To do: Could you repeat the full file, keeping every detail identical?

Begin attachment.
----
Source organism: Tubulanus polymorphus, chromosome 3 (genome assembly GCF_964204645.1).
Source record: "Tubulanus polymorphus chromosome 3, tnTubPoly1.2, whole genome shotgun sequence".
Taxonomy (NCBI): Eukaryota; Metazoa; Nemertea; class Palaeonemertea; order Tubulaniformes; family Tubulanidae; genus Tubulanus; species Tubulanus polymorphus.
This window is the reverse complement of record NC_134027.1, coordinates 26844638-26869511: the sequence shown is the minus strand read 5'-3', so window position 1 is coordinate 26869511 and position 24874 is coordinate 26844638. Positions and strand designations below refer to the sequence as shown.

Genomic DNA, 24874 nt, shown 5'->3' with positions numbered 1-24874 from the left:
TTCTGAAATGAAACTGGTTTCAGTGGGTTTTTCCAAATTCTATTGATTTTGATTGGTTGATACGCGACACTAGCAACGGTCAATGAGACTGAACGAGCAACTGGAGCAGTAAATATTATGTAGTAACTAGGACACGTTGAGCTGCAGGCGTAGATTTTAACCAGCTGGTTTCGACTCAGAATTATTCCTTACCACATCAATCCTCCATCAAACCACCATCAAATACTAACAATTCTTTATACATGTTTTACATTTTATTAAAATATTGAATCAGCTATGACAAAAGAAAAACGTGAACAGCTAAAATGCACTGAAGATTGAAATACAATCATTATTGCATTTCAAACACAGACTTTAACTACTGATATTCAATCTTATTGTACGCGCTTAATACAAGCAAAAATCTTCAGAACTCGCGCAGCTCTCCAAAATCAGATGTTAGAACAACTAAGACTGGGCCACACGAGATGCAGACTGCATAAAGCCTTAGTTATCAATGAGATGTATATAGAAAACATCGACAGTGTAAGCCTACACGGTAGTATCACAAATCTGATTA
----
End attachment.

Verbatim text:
Source organism: Tubulanus polymorphus, chromosome 3 (genome assembly GCF_964204645.1).
Source record: "Tubulanus polymorphus chromosome 3, tnTubPoly1.2, whole genome shotgun sequence".
Taxonomy (NCBI): Eukaryota; Metazoa; Nemertea; class Palaeonemertea; order Tubulaniformes; family Tubulanidae; genus Tubulanus; species Tubulanus polymorphus.
This window is the reverse complement of record NC_134027.1, coordinates 26844638-26869511: the sequence shown is the minus strand read 5'-3', so window position 1 is coordinate 26869511 and position 24874 is coordinate 26844638. Positions and strand designations below refer to the sequence as shown.

Genomic DNA, 24874 nt, shown 5'->3' with positions numbered 1-24874 from the left:
TTCTGAAATGAAACTGGTTTCAGTGGGTTTTTCCAAATTCTATTGATTTTGATTGGTTGATACGCGACACTAGCAACGGTCAATGAGACTGAACGAGCAACTGGAGCAGTAAATATTATGTAGTAACTAGGACACGTTGAGCTGCAGGCGTAGATTTTAACCAGCTGGTTTCGACTCAGAATTATTCCTTACCACATCAATCCTCCATCAAACCACCATCAAATACTAACAATTCTTTATACATGTTTTACATTTTATTAAAATATTGAATCAGCTATGACAAAAGAAAAACGTGAACAGCTAAAATGCACTGAAGATTGAAATACAATCATTATTGCATTTCAAACACAGACTTTAACTACTGATATTCAATCTTATTGTACGCGCTTAATACAAGCAAAAATCTTCAGAACTCGCGCAGCTCTCCAAAATCAGATGTTAGAACAACTAAGACTGGGCCACACGAGATGCAGACTGCATAAAGCCTTAGTTATCAATGAGATGTATATAGAAAACATCGACAGTGTAAGCCTACACGGTAGTATCACAAATCTGATTA